I am a PhD student at Victoria University, and my research project is in the field of integrative OMICs and exercise. I am a biologist by training, but during my PhD I have started to work with R for analyses of OMICs data and decided to transition to the bioinformatics field. During my PhD I have worked in several different projects in our group which resulted in over 12 publications so far (four as first author). For my future career I aim to be proficient in both the wet lab and as well as a bioinformatician in the areas of genetics, epigenetics and health.
Can you give me a quick overview of the type of mathematics you are studying and its potential applications or outcomes
Our genes are highly regulated by what we call epigenetics. Epigenetics simply means on top of our genes and is highly modulated by environmental factors. What I mean is daily choices such as if you exercise or not, if you eat healthy or not, if you smoke or not, all can alter your epigenome which in turn will affect your genome. My research is investigating how exercise brings about epigenetic changes and how those changes affect response to exercise.
How did you get into the mathematical sciences/bioinformatics?
My interest for the field of bioinformatics was brought to life by one of my supervisors Sarah Voisin. How she works with R and made coding so accessible to learn has created a new passion and shift in my future career not to be only a wet lab based researcher but also a proficient bioinformatician that knows how to work with the most diverse types of data.
What advice would you give to your younger self or others wanting to studying the mathematical sciences?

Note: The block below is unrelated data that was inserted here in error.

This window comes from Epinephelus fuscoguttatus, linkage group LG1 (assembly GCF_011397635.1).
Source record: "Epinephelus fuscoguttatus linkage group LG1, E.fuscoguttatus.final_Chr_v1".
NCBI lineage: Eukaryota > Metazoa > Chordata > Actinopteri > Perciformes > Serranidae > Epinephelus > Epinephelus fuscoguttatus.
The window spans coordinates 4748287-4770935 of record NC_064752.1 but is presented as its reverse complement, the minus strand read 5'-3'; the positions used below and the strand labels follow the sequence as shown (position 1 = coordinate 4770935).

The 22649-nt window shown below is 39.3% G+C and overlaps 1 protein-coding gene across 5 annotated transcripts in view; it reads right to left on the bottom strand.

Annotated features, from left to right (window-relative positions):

I would have enrolled myself in some courses focused on learning computer languages and statistics. That would have helped a lot on the career I am currently pursuing. Advice I would give is never give up, the rewards are worth it.
What was your motivation for attending AMSI BioInfoSummer?
My main motivation was to broaden my knowledge in bioinformatics and advance my coding skills.
You received an AMSI BioInfoSummer registration scholarship to attend AMSI BioInfoSummer. How important was this in terms of your ability to attend and fully participate in the sessions throughout the week?
I am a PhD student under a scholarship, which limits my ability to pay and participate in many conferences. By receiving this scholarship, it made it possible for me to attend the conference without the additional financial stress and it made it easier for me to learn on the diverse topics the conference covered. Thank you for this opportunity. I am looking forward to attending future events by AMSI.
What was your main take away from AMSI BioInfoSummer?
My main take home message is no matter the field you’re working with you can always grow and expand your horizons to become a multidisciplinary scientist.
If a peer asked you if they should attend AMSI BioInfoSummer, how would you describe the conference to them?
Yes, for sure! You will learn so much not only in the areas that you are interested but in others as well. Lectures were extremely high quality.
BioInfoSummer was held as a virtual event for the first time in 2020. What was the biggest positive from your point of view of holding it in this format and/or the biggest challenge?
The positive point was that it allowed for flexibility in attending, the biggest challenge was to make connections.
Where do you want the mathematical sciences to take you? Where do you see yourself in five or ten years’ time?
I see myself as a well-qualified bioinformatician, working in many OMICs areas at once, and perhaps having my own lab.
2020 has been a very unusual and challenging year. What is one thing you have learnt about yourself this year? Or a new skill you have developed?
I’ve learned how important friends are even at distance. Also learned that working with bioinformatics you can make your job very flexible and work can happen from anywhere you are.